For a long time, there is only one tree on our block. And though it still feelsstrange to be so far away from soft dirtbeneath bare feetthe ground is firm here and the one tree bloomswide enough to shade four buildings. The city is settling around me, my words come fast nowwhen I speak, the soft curl of the South on my tongueis near gone.Who are these city children? My grandmother laughs, her own voicesad and far away on the phone. But it is a long-distance callfrom Greenville to Brooklyn, too much moneyand not enough time to explainthat New York City is gray rockand quick-moving cars.That the traffic lights change fast and my sister musthold tight to my handas we cross to where a small man singingPiragua! Piragua!sells shaved ices from a white cart filled with bottles and bottles of fruit-flavored syrupcolored red and purple, orange and blue.That our mouths water in the hot sun as we hand him our quarters then wait patiently as he pours the syrup over the ice, hands it to usin paper conesWe'll be coming home soon, Grandmaeach of us promiseswe love youAnd when she says, I love you, toothe South so heavy in her mouthmy eyes fill up with the missing ofeverything and everyoneI've ever known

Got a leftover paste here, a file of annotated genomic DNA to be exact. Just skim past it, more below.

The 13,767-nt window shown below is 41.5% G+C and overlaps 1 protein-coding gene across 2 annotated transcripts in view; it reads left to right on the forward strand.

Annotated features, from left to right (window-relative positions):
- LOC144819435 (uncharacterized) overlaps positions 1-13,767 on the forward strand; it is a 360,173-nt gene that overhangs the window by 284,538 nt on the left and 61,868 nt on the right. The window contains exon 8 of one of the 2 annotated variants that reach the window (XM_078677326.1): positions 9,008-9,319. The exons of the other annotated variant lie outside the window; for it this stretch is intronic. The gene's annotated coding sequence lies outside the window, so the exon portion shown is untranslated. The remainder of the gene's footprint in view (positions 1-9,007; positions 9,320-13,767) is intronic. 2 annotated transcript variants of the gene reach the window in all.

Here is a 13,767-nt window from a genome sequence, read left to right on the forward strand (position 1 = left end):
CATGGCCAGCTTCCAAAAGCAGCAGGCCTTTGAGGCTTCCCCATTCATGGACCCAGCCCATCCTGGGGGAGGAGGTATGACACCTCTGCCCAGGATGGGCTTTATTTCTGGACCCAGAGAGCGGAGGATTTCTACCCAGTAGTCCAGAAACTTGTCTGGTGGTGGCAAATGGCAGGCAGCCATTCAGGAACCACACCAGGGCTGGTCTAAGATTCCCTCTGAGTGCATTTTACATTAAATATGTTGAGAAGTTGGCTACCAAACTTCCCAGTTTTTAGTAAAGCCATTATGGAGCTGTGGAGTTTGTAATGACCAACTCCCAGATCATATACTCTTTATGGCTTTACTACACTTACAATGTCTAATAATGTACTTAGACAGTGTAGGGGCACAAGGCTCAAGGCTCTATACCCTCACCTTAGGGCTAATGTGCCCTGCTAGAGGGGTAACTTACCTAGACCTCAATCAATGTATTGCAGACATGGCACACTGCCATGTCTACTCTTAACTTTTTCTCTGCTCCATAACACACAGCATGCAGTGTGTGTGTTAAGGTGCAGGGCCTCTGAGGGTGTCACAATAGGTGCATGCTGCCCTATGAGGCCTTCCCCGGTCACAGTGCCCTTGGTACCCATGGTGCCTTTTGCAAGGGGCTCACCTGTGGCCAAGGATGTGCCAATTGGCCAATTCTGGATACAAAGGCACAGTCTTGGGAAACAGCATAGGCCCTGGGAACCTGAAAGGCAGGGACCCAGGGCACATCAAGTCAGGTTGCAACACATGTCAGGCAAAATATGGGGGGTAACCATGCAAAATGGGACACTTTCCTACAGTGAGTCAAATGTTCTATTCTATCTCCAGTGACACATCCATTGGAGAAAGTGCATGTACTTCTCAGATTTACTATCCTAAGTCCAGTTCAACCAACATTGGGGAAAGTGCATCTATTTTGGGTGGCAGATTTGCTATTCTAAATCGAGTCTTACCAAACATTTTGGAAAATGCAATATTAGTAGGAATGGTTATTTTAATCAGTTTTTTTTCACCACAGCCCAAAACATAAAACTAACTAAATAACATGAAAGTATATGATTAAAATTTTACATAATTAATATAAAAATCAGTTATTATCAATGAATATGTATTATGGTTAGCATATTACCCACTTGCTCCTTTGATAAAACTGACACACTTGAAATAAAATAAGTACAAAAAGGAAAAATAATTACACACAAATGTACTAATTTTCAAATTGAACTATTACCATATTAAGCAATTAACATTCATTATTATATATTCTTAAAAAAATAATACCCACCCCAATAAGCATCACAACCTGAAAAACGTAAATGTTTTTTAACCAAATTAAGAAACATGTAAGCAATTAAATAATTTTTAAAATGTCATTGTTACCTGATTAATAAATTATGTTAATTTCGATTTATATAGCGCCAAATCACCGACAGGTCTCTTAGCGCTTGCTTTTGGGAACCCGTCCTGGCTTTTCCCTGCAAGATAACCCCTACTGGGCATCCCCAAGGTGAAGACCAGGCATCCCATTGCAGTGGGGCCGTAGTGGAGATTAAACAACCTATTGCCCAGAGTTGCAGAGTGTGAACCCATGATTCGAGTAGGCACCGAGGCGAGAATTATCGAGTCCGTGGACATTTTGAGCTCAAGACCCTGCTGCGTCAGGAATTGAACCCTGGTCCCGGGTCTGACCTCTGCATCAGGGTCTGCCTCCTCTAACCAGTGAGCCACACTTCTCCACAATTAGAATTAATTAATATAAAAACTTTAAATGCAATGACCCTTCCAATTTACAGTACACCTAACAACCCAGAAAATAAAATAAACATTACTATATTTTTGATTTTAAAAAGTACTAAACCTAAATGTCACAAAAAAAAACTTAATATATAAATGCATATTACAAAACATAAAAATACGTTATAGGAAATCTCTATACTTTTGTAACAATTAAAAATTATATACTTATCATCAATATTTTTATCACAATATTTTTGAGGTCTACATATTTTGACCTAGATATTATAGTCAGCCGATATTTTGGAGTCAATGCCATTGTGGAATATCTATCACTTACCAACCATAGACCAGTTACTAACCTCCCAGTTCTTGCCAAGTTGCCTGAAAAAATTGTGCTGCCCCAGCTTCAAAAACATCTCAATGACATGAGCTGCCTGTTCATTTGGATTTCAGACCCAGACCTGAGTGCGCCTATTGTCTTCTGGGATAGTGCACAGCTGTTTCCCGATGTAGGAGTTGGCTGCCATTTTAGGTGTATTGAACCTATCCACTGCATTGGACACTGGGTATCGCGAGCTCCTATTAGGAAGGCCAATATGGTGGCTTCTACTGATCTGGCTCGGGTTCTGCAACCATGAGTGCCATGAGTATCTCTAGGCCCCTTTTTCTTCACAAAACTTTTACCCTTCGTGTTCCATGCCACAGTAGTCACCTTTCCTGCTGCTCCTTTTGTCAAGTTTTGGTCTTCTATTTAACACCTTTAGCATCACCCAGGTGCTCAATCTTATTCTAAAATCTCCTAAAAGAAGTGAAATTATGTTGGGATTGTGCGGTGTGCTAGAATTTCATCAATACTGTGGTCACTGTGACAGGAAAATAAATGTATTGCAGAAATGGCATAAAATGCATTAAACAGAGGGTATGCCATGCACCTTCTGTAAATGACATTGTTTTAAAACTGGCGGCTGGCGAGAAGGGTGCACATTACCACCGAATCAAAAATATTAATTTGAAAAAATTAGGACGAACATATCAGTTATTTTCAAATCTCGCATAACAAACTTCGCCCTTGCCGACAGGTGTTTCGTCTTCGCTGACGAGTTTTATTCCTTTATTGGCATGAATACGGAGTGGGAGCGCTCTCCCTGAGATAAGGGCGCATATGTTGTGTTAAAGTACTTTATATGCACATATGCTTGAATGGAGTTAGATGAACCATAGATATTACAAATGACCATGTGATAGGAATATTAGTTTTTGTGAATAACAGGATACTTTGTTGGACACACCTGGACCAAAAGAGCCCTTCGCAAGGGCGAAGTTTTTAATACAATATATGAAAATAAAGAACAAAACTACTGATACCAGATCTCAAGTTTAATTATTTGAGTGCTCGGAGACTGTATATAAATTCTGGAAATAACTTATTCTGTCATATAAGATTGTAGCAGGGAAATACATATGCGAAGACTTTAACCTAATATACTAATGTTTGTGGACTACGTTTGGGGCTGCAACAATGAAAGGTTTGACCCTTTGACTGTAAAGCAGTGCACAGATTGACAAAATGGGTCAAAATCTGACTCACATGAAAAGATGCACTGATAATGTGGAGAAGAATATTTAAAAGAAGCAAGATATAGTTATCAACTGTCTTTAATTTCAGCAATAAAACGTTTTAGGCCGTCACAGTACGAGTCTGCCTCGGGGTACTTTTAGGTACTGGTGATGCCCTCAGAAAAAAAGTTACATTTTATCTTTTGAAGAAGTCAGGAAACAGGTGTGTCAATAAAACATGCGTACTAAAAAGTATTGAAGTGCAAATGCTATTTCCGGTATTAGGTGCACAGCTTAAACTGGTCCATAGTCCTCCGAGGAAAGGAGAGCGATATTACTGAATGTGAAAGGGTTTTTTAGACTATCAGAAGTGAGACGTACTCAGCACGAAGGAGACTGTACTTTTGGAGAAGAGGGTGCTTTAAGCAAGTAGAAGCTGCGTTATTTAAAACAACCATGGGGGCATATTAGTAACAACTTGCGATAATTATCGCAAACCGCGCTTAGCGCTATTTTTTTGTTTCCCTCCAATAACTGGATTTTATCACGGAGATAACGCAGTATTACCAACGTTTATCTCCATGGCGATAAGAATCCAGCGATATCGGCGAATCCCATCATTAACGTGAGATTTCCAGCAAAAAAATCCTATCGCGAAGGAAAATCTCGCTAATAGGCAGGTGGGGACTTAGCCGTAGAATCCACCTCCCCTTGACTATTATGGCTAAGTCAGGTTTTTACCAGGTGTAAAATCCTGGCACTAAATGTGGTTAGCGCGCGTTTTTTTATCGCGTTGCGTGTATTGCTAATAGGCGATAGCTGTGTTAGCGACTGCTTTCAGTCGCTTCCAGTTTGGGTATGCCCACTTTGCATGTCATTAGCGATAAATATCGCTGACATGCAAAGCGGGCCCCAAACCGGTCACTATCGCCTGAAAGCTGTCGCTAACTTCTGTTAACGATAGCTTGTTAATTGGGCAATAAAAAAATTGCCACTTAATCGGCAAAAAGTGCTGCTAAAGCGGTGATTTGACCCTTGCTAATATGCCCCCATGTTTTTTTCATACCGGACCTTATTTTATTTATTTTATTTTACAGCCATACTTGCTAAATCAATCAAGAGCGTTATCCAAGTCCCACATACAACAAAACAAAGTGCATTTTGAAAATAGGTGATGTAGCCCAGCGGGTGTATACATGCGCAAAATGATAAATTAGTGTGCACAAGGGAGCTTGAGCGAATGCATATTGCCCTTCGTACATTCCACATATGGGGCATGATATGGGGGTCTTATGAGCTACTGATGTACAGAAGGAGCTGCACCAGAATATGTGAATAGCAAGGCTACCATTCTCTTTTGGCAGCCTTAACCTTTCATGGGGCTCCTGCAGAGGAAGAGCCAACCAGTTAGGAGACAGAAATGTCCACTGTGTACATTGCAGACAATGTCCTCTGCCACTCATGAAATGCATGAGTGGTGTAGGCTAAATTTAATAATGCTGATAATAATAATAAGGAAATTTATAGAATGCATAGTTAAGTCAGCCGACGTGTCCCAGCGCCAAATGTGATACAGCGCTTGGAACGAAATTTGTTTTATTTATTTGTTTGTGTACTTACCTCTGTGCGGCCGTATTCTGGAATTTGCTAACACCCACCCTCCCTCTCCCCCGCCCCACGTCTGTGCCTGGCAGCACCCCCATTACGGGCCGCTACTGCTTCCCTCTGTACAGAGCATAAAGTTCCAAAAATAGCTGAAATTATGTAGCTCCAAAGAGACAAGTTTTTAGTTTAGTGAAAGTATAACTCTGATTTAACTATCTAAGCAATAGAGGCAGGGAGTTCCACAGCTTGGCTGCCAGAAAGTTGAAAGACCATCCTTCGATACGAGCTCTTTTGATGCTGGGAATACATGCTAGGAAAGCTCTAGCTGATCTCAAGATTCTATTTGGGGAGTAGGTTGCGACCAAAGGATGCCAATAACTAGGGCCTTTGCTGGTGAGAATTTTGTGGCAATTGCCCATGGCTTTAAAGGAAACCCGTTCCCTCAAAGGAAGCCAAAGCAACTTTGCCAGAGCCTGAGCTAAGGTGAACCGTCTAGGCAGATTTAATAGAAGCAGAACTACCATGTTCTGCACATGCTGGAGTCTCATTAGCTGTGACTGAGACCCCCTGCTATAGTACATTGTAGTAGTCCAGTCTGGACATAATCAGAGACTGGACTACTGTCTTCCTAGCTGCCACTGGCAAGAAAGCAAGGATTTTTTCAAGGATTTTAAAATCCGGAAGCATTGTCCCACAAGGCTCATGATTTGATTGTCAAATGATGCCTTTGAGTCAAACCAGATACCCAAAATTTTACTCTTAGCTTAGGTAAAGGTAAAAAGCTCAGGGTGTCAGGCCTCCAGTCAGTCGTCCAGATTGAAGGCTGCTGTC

Halfway home #2
I selected this poem because I have been to a place far and nothing like home, and it feels weird not being near anything like home. I moved to Los Angeles for a while when I was younger. It was different like there were huge buildings and expensive cars and everything expensive. But I live in North Carolina and it is different. You barely see big buildings where I live. In Los Angeles, there would only be pavement and no dirt or cheap cars. When I was in LA it scared me because of all the loud noises and lots of construction. In Richfield we have a town with some fast food places and a food-lion, as LA had everything plus more.